So one of the things that I wanted to do was to… uniform data pipeline. If you have a tool that humans will wait on, you will instrument it in this one way, and it will have this unified schema, and we can now make queries so they're just like down to the individual level. You can actually just be like, how long did Ainsley spend waiting on tools yesterday, and which tools did you spend waiting on? How much of that time was spent waiting on Git versus builds versus like IDE doing the spinning thing, like type checking or something like that.
But we could finally not just be like, “I feel like this is slower than it needs to be,” but fundamentally, people are spending this much in the way of time per day waiting on this. And it's very easy as a business to convert time into to money. They pay us a salary. We work some number of hours a week. You can quite easily come up with a formula to be like, saving this saves this much money, fundamentally.
Rebecca: So if you have a build that takes 30 minutes, that's a pretty obvious target. Let's make that take less time. But I know one thing that we talked about a lot was when we were working together was what about the smaller tasks that just take 10 seconds, but you have to do them 30 times an hour? Or maybe 10… I don't know where the threshold is.
But how do you think about that? How do you think about like, you go after the 30 minute build, but actually for whatever reason, people only experience that 30 minutes once a day. So I'm just curious how you think about that from a prioritization standpoint?
Ainsley: For sure. I'm still very much in the weeds of figuring out where I fall on a lot of this stuff, because as you were saying with the build times, I've been thinking an awful lot recently about what is the distribution of that kind of metric, right?
Like how many people experience the p90 of build durations a day. Because you just end up in really interesting conversations where you're asking yourself the question, like, okay, when we normally look at the p50, the p90 of event we're doing on like a per event basis. What is the half of all builds take above how much time? That actually doesn't necessarily tell you how that converts into human experience partially because — sometimes people write us friction docs another great way of telling what to do. And maybe we'll talk about like the non metric things after, because there are many ways that you should be deciding what you're doing that aren't numerical — but you know, someone will come with a friction doc and they'll be like, “Hey, I feel like every single build I've done this week lasted 40 minutes.”
And my initial intuition was, “You're wrong.” Because this is just not how percentiles work.
Rebecca: “Sounds untrue.”
Ainsley: Sounds inaccurate. And then I would go into our tooling and I'd type in their name and I'd be like, actually, my bad, you know? It turns out that actually yes, the type of work that you have to do every day involves perhaps changing a set of files, which triggers like a pathological case of our build system.
And there is no way for you to avoid this as a human being because it is very much a distinct part of the team that you work on, the codebase that they have. But in the metrics that we traditionally track, p50 build time, your experience is not being captured at all.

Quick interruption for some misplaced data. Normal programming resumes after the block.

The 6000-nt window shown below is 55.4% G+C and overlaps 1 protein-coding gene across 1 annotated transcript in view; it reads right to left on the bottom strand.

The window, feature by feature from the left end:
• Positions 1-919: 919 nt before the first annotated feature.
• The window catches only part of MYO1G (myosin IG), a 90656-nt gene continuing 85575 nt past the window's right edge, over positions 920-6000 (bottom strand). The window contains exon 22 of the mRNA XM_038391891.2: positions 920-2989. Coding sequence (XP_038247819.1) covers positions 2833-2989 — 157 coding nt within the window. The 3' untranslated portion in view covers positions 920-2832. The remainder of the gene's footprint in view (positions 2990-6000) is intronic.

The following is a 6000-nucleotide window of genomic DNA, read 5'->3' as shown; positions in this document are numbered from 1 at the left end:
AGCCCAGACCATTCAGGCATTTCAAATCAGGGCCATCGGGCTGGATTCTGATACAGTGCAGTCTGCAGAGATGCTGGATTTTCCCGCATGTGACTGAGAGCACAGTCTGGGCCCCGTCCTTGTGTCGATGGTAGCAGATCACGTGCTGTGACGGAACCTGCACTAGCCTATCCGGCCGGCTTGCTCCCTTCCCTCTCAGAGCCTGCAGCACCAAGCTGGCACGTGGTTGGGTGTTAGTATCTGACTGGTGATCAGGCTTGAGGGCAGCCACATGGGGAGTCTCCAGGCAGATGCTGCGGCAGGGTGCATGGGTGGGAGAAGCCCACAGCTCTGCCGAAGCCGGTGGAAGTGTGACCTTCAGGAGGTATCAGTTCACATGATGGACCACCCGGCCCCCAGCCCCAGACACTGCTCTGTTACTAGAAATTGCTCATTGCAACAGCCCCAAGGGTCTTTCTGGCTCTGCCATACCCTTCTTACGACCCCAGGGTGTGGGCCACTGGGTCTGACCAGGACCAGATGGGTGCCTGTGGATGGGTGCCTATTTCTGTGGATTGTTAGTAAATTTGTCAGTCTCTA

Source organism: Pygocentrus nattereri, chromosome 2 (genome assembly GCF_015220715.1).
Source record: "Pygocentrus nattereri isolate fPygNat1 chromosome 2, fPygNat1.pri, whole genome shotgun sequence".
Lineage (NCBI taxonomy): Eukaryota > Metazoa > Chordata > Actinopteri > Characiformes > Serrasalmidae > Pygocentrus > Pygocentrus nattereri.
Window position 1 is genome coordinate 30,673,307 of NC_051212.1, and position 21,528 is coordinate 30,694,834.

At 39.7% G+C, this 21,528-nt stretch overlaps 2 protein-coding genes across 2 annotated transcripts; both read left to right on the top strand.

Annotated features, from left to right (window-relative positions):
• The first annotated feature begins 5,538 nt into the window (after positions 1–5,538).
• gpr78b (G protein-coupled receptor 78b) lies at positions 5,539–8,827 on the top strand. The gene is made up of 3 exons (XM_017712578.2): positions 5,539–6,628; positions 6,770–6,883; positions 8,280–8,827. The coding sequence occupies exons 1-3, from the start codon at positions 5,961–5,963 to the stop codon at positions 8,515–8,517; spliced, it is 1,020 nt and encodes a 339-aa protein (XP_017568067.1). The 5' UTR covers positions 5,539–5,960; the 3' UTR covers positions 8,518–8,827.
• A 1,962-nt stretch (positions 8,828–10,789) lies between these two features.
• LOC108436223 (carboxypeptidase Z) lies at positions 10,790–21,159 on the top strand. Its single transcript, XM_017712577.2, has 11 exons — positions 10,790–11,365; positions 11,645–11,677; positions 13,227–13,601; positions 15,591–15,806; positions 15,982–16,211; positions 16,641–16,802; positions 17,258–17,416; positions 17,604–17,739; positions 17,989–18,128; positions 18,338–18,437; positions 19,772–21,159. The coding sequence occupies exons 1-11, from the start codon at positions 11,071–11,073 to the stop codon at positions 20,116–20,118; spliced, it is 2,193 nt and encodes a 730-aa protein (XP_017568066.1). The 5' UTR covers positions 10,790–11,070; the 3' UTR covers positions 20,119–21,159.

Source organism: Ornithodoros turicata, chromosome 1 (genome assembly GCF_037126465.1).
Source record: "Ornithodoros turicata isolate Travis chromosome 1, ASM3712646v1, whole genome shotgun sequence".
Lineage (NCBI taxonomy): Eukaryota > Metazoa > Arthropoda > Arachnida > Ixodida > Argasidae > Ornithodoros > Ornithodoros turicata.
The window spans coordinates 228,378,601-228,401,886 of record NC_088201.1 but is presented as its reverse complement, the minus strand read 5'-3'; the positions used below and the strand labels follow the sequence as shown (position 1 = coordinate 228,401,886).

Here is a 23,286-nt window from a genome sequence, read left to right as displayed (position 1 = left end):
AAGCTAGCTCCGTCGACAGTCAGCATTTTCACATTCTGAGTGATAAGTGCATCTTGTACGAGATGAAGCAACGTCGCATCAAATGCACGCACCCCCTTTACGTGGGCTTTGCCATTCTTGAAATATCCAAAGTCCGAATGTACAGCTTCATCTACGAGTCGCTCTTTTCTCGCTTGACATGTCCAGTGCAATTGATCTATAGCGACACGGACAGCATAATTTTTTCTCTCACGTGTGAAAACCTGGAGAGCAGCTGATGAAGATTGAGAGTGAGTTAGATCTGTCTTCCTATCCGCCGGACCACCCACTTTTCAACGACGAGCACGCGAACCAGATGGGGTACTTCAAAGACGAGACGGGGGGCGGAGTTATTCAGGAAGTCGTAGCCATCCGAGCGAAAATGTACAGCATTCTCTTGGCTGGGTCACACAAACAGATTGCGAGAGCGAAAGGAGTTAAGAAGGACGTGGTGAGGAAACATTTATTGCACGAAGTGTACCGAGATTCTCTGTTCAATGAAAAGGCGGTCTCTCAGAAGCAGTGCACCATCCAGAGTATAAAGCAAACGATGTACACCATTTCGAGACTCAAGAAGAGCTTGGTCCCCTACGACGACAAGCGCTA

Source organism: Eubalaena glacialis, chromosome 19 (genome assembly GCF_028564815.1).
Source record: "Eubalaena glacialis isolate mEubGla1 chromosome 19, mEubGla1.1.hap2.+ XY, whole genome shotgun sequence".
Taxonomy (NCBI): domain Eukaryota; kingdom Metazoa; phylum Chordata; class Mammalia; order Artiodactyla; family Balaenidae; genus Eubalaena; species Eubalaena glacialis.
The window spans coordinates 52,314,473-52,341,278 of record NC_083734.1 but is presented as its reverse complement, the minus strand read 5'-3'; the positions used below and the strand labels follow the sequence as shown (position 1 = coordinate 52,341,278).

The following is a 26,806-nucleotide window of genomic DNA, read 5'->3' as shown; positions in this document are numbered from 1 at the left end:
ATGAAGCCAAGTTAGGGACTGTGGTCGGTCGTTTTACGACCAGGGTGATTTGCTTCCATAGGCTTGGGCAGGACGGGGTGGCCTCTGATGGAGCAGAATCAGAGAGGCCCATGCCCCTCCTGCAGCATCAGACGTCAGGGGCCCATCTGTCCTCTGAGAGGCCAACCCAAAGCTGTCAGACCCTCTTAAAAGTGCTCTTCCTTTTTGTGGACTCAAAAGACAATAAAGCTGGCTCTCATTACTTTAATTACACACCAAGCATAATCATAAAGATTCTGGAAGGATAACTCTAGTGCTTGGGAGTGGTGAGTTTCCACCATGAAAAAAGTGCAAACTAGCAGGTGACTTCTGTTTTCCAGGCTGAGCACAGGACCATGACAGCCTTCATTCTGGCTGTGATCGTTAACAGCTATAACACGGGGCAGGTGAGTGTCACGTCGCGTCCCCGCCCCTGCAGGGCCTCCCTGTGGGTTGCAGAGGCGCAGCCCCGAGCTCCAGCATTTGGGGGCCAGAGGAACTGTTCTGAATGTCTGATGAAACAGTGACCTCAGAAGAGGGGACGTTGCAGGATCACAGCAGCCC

And so I've been thinking a lot about how we actually do incorporate… Is this on a per build basis? Is this on a per person basis? Like, how do we want to balance out those two concerns? Because I think neither of those are wrong ways to look at the problem. So that's one thing on the, how your point of how do I think about the longer things vs the shorter things. It's just a completely not the same event experience by different people, but like this is a completely different event with a different kind of interaction.
I've been thinking a bit about like how we bucket the events in terms of effectively user expectation. So that is to say if I click a new file in my IDE and I open it up, I don't want to wait 30 minutes for highlighting to kick in. It's probably a different expectation that I have for that bucket of event. And so I think thinking in terms of things as like what is interactive? Like hard interactive, like there's some kind of a real constraint that we should be putting there.
What is, I would say soft interactive. So for example, go to definition or find references in my IDE. Yes, I want it to be snappy, but four seconds is not going to kill me. There's a lot of information to process there and my expectations are different there.
And then there is what is almost entirely asynchronous, right? Like I run a very, very big build. I run a load test or something like that.
And then the last thing we used to talk a lot about this back when you were at Stripe, is like there is feedback that we think is asynchronous, but we actually, can we move that feedback left in the development cycle? In theory, you could tell me, “Hey, we ran this linter on your code 12 minutes into my CI build.“ I would much rather have that linter running in the background constantly so I can get that feedback sooner.
So I've been thinking a lot recently about like, yes, how do we bucket the types of metric that we're getting into the system, and not just measure them necessarily against each other, but kind of measure them against the expectation of that type of event for the user.
Rebecca: You also mentioned though, things that maybe metrics don't tell you. And I know one of the things that really drew me to Stripe was the surveys that they do on a regular basis.
And you and I worked on a project to do more frequent engagement with engineers. You mentioned friction docs which are also very Stripe-y. What about ideas that can't back up with, you know, a graph in the tools?